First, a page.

Tower of London ravens leaving historic attraction to find food as tourist numbers fall

Ravens at the Tower of London are leaving the historical site to search for food due to a lack of visitors during coronavirus lockdown.

According to folklore if six permanently leave the capital’s tourist attraction the kingdom, the crown and the building itself will fall.

A raven master, who is in charge of looking after the flock at the site, said two birds have already been venturing away to forage.

Christopher Skaife urged the nation to visit to ensure the birds do not leave forever.

The Tower of London reopened five weeks ago from lockdown and instead of its usual summer visiting figures, in excess of 15,000, it has seen around 800 guests a day.

Mr Skaife told The Sun that he has been asking the beefeaters who guard the site to feed them leftovers.

The Tower of London reopened at the end of March with social distancing measures in place (PA)

He said: “If the ravens were to leave, the Tower would crumble to dust.

“The tower is only the tower when the people are here.

At the moment seven ravens call the Tower of London home (PA)

“The ravens have always been so important to the tower because they’ve been surrounded by myths and legends.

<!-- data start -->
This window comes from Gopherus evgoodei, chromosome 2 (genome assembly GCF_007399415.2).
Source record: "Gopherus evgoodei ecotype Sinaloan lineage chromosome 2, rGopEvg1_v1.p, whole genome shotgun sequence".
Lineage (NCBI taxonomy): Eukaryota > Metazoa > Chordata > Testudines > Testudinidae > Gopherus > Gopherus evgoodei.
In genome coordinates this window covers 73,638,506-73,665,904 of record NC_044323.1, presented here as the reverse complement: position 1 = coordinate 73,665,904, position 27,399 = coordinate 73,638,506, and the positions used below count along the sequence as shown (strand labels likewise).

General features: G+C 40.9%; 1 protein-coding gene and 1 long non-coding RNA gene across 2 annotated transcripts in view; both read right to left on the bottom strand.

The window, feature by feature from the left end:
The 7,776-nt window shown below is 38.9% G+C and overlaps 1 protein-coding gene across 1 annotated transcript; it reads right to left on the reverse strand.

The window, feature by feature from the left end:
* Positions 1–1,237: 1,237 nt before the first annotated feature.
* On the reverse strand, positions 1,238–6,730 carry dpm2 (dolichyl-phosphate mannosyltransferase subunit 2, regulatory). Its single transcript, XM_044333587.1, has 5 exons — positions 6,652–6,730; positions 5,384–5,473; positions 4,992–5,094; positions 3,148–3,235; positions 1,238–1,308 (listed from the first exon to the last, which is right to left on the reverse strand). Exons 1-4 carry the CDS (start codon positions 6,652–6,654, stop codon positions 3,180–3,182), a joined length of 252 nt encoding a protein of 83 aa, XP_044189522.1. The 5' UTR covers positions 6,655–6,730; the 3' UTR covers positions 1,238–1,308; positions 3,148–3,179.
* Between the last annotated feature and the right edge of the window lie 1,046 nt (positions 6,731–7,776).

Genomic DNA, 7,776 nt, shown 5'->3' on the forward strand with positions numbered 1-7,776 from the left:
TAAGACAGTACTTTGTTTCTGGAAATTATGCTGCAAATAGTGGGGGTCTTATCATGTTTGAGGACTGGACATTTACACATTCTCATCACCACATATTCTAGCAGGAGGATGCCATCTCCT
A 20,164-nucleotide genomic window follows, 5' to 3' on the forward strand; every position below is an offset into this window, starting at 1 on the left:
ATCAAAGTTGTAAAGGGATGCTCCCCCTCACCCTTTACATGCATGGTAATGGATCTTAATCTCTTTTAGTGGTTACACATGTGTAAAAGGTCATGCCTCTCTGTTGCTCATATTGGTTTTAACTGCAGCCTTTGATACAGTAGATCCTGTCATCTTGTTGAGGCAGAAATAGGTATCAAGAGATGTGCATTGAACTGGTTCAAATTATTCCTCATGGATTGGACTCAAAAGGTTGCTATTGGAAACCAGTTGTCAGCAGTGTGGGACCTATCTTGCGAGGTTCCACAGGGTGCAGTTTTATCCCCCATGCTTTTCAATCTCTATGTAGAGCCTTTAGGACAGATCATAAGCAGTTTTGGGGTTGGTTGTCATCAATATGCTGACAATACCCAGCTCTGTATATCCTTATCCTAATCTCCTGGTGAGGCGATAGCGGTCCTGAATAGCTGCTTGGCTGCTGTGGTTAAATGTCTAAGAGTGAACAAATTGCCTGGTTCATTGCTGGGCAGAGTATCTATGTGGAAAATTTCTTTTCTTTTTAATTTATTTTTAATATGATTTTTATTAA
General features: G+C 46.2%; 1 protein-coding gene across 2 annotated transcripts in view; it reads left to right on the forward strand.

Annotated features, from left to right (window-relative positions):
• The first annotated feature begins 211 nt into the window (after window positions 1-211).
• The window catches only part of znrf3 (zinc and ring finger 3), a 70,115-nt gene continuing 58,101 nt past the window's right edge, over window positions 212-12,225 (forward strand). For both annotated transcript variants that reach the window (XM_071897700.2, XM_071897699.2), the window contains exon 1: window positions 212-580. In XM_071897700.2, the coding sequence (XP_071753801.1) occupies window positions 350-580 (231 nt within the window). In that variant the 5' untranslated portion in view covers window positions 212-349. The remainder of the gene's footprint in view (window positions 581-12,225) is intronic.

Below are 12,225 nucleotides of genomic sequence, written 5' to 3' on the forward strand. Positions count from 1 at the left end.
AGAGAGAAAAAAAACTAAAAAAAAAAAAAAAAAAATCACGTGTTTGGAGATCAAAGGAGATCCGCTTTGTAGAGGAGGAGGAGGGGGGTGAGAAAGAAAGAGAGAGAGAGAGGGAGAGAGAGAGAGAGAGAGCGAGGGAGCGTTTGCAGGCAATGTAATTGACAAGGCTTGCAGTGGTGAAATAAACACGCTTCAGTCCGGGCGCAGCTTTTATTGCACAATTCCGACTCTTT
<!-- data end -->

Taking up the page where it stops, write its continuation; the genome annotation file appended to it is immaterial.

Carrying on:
“We really need people to come back to help the ravens.”

Mr Skaife bought teddies, footballs and squeaky dog toys in a bid to entertain the current group of ravens who are called Jubilee, Harris, Gripp, Rocky, Erin, Poppy and Merlina.

He said they were “bored and lonely” as they couldn’t engage with the public or rummage through rubbish bins.

“Never in a raven’s history have we seen fewer people in the Tower of London,” he told The Sun

“Even in World War Two, there were still hundreds in and around.”


He added: “It’s been tough because the ravens only saw me or one warden walking by during the lockdown. They depend on tourists.”

King Charles II ordered ravens be kept at the tower, according to legend, after he was warned that if they ever left “the kingdom will fall”.

However some historians have disputed this and said the tale was made up to entertain.

Evening Standard – London